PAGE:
Just because it was recently designated as a National Monument does not mean the area did not exist before. Folks have been adventuring in the area for years. Well, centuries actually. 😉
    There is all sorts of adventures from simple dayhikes, backpacking to extreme canyoneering and everything in between. Holy Spectacular area!!!!

  • Tom Jones

    Before Monument designation, the land was Federal public land (BLM land) that no one had figured out how to extract resources from, yet. Monument designation clarified that it was land to be preserved for future generations, and protected it from extractive industries. Removing the designation again opens it to potential resource extraction. Capiche?

  • tom

    the way i see it, why we have trump in the white house and why so much public lands are threatened is we need to get rid of two methods that bring these from possibly happening. first, why do we have the electoral college? if we chose a pres on the popular vote we wouldn’t have trump (or war monger geo w bush previously). Clinton and gore won the popular vote, i was raised to believe the majority rules, the majority wins. second, why do we allow riders in legislative efforts? a rider is what is gonna possibly allow drilling in the arctic refuge, and here in Arizona a rider was attached to a defense spending bill to trade oak flat (public lands sacred to apache culture and mtn climbing culture) to resolution copper mining company. a bill, legislation, should be singular, one subject only, no riders……..que piensan ustedes?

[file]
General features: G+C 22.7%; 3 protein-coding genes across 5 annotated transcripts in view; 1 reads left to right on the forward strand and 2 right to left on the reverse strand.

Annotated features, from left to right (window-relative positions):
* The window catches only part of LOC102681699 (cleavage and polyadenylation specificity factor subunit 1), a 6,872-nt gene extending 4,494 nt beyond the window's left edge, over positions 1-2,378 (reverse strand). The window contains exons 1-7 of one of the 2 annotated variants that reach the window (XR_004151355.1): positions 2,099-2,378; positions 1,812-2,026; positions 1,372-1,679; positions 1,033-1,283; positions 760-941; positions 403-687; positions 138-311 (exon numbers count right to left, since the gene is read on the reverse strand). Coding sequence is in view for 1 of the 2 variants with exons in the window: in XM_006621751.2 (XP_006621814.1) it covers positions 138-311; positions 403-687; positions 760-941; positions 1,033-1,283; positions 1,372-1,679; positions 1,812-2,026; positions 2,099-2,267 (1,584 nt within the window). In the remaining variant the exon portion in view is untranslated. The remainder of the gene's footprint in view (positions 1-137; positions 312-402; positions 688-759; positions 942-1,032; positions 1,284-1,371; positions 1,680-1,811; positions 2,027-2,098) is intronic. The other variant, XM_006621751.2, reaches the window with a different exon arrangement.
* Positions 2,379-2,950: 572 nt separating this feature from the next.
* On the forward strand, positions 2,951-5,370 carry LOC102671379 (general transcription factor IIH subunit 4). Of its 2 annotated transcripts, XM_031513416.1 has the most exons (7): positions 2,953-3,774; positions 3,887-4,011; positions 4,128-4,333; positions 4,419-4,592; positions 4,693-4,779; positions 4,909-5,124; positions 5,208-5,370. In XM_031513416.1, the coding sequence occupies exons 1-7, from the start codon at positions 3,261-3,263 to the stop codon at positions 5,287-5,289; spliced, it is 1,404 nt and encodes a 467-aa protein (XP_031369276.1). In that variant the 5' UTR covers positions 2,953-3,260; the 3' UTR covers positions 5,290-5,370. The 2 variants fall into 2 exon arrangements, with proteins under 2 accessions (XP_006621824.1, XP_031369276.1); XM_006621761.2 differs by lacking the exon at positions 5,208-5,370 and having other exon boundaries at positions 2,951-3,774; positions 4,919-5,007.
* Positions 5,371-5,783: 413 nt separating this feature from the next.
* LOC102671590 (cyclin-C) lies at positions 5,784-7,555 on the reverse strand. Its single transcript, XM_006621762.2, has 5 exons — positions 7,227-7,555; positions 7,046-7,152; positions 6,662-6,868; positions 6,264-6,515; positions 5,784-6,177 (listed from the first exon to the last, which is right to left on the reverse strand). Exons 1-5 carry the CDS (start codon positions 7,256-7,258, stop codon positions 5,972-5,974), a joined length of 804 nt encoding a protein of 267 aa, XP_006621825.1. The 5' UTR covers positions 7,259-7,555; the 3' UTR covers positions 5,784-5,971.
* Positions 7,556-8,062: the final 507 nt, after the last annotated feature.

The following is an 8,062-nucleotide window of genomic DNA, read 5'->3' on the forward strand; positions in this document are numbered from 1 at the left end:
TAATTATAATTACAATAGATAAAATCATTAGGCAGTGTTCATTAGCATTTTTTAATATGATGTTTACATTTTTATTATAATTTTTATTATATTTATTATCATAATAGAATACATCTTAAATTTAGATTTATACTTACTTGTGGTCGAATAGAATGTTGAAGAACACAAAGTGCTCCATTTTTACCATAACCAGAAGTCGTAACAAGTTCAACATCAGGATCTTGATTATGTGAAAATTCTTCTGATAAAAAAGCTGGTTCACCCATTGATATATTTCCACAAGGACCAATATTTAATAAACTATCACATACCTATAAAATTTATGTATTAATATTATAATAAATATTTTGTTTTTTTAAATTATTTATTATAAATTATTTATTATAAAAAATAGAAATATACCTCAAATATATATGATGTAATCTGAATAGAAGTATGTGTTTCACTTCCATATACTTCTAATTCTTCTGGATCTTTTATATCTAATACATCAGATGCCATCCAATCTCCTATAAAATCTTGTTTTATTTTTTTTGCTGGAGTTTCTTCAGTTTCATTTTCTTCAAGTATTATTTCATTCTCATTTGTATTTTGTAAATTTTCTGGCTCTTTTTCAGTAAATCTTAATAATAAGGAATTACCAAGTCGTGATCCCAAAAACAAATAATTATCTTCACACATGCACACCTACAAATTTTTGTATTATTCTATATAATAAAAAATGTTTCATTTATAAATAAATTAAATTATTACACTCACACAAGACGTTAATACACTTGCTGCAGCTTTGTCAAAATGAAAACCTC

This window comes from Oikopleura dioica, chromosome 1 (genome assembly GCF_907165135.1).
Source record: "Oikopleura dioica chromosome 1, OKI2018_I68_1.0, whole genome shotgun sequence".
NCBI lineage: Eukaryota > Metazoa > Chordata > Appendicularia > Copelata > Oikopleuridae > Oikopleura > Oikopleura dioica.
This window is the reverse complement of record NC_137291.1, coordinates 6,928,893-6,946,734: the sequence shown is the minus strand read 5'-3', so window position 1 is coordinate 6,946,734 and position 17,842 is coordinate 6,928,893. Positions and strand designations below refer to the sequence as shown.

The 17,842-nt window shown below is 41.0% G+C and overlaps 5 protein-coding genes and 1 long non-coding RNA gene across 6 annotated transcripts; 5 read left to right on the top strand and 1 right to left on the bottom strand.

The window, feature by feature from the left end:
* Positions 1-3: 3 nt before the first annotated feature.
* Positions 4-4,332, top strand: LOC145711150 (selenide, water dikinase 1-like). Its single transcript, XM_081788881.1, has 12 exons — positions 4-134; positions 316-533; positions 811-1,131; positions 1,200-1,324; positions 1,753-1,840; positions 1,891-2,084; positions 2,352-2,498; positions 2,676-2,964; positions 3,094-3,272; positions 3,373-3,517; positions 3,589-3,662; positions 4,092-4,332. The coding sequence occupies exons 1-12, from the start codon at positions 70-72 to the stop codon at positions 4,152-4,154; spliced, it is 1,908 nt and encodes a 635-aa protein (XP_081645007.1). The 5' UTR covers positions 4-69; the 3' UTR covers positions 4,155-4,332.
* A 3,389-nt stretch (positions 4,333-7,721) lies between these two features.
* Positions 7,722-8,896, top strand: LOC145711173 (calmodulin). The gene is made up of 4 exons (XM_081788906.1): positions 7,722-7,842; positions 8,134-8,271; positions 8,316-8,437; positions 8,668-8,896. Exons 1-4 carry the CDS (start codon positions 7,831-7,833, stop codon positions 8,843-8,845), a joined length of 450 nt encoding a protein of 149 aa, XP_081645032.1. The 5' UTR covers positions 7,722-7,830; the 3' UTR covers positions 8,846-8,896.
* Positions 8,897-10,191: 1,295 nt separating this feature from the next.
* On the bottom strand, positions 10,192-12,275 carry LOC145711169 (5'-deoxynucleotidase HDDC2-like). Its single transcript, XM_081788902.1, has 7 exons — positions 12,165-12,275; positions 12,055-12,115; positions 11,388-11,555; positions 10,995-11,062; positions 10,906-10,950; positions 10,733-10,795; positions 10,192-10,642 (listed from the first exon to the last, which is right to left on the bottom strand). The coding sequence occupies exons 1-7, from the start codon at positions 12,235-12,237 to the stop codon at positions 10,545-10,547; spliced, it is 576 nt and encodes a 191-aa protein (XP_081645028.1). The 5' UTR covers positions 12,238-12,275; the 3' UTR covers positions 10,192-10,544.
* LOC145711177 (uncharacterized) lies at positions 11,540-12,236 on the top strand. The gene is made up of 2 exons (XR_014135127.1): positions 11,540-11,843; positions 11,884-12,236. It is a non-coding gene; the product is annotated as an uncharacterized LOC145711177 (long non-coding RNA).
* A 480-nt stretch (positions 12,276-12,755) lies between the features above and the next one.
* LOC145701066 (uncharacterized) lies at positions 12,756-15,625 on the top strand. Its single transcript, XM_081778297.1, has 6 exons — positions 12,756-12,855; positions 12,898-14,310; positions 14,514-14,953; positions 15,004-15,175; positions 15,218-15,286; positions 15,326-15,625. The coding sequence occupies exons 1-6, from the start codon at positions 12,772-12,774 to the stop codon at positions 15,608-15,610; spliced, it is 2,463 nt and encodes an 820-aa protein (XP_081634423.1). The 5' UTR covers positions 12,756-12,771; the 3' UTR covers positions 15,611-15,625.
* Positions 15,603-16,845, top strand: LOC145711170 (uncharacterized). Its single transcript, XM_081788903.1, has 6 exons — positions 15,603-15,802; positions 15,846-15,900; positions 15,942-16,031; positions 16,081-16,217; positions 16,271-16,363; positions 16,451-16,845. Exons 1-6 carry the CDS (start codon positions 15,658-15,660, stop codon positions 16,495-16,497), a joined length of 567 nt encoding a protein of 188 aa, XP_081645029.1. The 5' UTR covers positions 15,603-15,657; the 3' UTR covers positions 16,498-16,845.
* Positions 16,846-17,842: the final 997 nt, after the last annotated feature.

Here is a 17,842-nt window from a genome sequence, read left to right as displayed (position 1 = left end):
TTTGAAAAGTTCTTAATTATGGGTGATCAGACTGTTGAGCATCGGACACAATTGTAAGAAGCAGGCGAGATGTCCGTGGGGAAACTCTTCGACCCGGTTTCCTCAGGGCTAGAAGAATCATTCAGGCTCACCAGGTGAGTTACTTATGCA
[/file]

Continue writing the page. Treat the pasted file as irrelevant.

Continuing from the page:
• steve

      The riders blow me away. Tax bill had the ANWR stuff in it … how does that have anything to do with big corporate and top 1% tax cuts?

      Regardless, Bears Ears looks amazing (hopefully make it there this summer, I’m a few hours to the north). My preference would be a national park protection, but that wasn’t possible, so national monument worked well enough. Now it’s mostly no protection and it’ll be leased out to extraction, grazing etc. And if the Utah politicians ever get there way, it’ll be given free from the Fed’s (i.e. everyone) to the people or Utah. The people of Utah are then free to sell it, and then nobody gets access.

      Love the video, great work there, looks very cool

  • Greg

    …as long as American use automobiles, want gadgets to explore with, and use/wear oil-based textiles we will be conflicted and challenged in the political debate over common land use (also many other oppositional, political debate arenas) and intrinsic/aesthetic value vs. instrumental/resource value. What is worth considering is how tourism has become an industry that functions to extract aesthetic properties of an area. Companies cater to this extraction and actually profit from it, even if attempting to practice eco-friendly design (Patagonia). So, how can we “tour” without oil? How can we have oil without mining? How can we mine without land? If you want to have a voice politically, consider consumer advocacy.